I hope folks are enjoying ChangingAging’s new design and features. Our Submissions Page is now live and ready to accept guestblog submissions, Journey stories and your Questions. I’m going to kick things off with a question of my own that I hope the ChangingAging community can help me with.
This week I received a guestblog submission from a wonderful ChangingAging reader who is writing a book on graceful aging and submitted a post listing her Top 15 Books on Aging. I was so excited to receive one of our first submissions that it was truly upsetting when I realized I had to reject it.
The description of her book on graceful aging sounded wonderful, with a great focus on the positive aspects of aging, meaningful living and legacy. However, when I took a look at her top 15 books I realized that every book on her list was about life extension, anti-aging strategies and longevity.
Now, several of her picks are great books, such as aging-guru Robert N. Butler’s “The Longevity Prescription: The 8 Proven Keys to a Long, Healthy,” or “The Blue Zones: Lessons for Living Longer from the People Who’ve Lived the Longest” by Dan Buettner. But the bulk of the list are books I would only post on ChangingAging to criticize for their obsession with superficial youth, such as Ageless Face, Ageless Mind: Erase Wrinkles and Rejuvenate the Brain by Dr. Nicholas Perricone or the dubious RealAge: Are You as Young as You Can Be?, part of the RealAge.com website that operates as a front for the Pharmaceutical Industry to collect consumer information (with backing by Oprah and Dr. Oz).
I emailed the reader explaining my thoughts and asked for her feedback (I’m waiting for a reply). I explained that our mission at ChangingAging is to counter society’s obsession and worshiping of youth. We believe this obsession with youth has many negative consequences on society, one of which is that the worth of people is largely determined by their apparent youthfulness. Rather than focus on how to “retain youth”, we are trying to change the way society views aging to become more accepting of old age and more open to the positive attributes of aging.
Which leads to my two-part question:
1) Do you think I did the right thing rejecting this guest post?
2) What are the best Pro-Aging books that we should be featuring on ChangingAging? We’ve been compiling a Top 50 Pro-Aging book list and would love to hear what you’re reading. Take a look below and let us know what we’re missing — we have a few slots open.
- Abrahams, Ruby, At The End of The Day
- Butler, Robert, N, Why Survive?: Being Old in America
- Butler, Robert, N, The Longevity Revolution: The Benefits and Challenges of Living a Long Life
- Chittister, Joan, The Gift of Years: Growing Older Gracefully
- Cohen, Gene, D., The Creative Age – Awakening Human Potential in the Second Half of Life
- Cohen, Gene, D., The Mature Mind: The Positive Power of the Aging Brain
- Dass, Ram, Still Here: Embracing Aging, Changing and Dying
- Fischer, Kathleen, Winter Grace: Spirituality and Aging
- Freedman, Marc, The Big Shift: Navigating the New Stage Beyond Midlife
- Friedan, Betty, The Fountain of Age
- Fry, Prem, S., Keyes, Corey L.M., New Frontiers in Resilient Aging: Life-Strengths and Well-Being in Late Life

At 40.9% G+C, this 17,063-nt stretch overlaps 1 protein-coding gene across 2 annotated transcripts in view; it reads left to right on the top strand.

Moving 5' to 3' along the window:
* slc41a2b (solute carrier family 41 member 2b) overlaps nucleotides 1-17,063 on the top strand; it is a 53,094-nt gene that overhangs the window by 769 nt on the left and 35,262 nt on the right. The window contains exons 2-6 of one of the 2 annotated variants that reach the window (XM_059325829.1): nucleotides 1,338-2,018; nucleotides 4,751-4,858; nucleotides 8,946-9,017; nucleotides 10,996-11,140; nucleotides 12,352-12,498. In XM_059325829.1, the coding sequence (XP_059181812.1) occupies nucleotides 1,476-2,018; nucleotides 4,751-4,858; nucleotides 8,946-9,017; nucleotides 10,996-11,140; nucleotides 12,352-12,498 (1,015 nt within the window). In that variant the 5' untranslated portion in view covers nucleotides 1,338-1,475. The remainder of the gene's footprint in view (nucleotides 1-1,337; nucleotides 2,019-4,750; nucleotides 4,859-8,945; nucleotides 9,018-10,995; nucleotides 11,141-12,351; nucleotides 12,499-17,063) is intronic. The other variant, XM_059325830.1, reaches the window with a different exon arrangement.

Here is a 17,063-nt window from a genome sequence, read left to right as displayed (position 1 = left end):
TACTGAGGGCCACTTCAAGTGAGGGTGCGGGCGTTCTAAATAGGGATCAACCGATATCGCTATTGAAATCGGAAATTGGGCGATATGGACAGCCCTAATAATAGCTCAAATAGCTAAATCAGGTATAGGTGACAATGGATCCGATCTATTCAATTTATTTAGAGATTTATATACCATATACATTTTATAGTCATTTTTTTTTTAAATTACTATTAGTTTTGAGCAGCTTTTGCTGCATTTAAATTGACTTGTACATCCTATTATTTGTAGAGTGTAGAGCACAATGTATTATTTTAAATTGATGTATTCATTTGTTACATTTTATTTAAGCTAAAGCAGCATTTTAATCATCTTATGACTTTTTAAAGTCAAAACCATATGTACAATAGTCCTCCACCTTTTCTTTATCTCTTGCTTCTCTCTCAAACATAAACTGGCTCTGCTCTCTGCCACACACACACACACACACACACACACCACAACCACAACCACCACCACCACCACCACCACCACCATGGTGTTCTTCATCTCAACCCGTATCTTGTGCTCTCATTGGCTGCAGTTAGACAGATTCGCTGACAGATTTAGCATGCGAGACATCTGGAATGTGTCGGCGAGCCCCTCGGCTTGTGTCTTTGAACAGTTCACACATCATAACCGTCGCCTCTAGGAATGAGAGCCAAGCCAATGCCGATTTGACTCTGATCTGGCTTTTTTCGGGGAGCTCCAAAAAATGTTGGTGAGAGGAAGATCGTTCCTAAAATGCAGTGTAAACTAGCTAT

- Graydon, Shari, I Feel Great About By Hands: And Other Unexpected Joys of Aging
- Green, Brent, Generation Reinvention
- Grossman, I.Michael, ming to Terms with Aging
- Hanson, Amy, Baby Boomers and Beyond: Tapping the Ministry Talents and Passions of Adults over 50
- Heilbrun, Carolyn G., The Last Gift of Time:Life Beyond Sixty
- Hill, Robert, D,Seven Strategies for Positive Aging
- Hurd, Clarke, Laura, Facing Age: Women Growing Older in Anti-Aging Culture
- Jackman, Elspeth, Enjoying Later Life (Making a Difference)
- Lustbader,MSW, Wendy, Life Gets Better
- Martz, Sandra, Grow Old Along with Me, The Best Is Yet to Be
- Matzkin, Alice, The Art of Aging: Celebrating the Authentic Aging Self
- Moody, PhD, and David Carroll, The Five Stages of the Soul: Charting the Spiritual Passages That Shape Our Lives
- Moody, PhD, Sasser, Jennifer, Aging: Concepts and Controversies
- Morgan, PhD, Leslie A.,Kunkel PhD, Suzanne R., ng, Society, and the Life Course, Fourth Edition
- Morganroth Gullette, Margaret, Agewise: Fighting the New Ageism in America
- Morganroth, Gullette, Margaret, Aged by Culture
- Nelson, Todd D., Ageism: Stereotyping and Prejudice against Older Persons
- Nouwen, Henri, J.M., Gaffney, Walter,J Aging:The Fulfillment of Life
- Plotkin, Bill, Nature and the Human Soul: Cultivating Wholeness and Community in a Fragmented World
- Powell, Jason, Gilbert, Tony, Aging Identity: A Dialogue with Postmodernism
- Reid, Eve, Fearless Aging: A Journey of Self Discovery, Soul Work and Empowerment
- Rich, Cynthia, MacDonald, Barbara, Look Me in the Eye: Old Women, Aging and Ageism
- Richmond, Lewis, Aging as a Spiritual Practice: A Contemplative Guide to Growing Older and Wiser
- Rohr, Richard, Falling Upward:A Spirituality for the Two Halves of Life
- Sarton, May, As We Are Now
- Sarton, May,Encore: A Journal of the Eightieth Year
- Schachter-Shalomi, Zalman, Miller, Ronald, Age-ing to Sage-ing
- Sperry, Len, Prosen, Harry, Ageing in the Twenty-first Century: A Developmental Perspective
- Thomas, William H M.D., What Are Old People For
- Thomas, William H, M.D.In The Arms of Elders
- Thomason, Sally Palmer, e Living Spirit of the Crone: Turning Aging Inside Out
- Walker, Smith, J., Clurman, Ann, Generation Ageless: How Baby Boomers Are Changing the Way We Live Today….And They’re Just Getting Started
- Weintraub, Arlene, Selling the Fountain of Youth: How the Anti-Aging Industry Made a Disease Out of Getting Old-And Made Billions
- Williamson, Marianne, The Age of Miracles: Embracing the New Midlife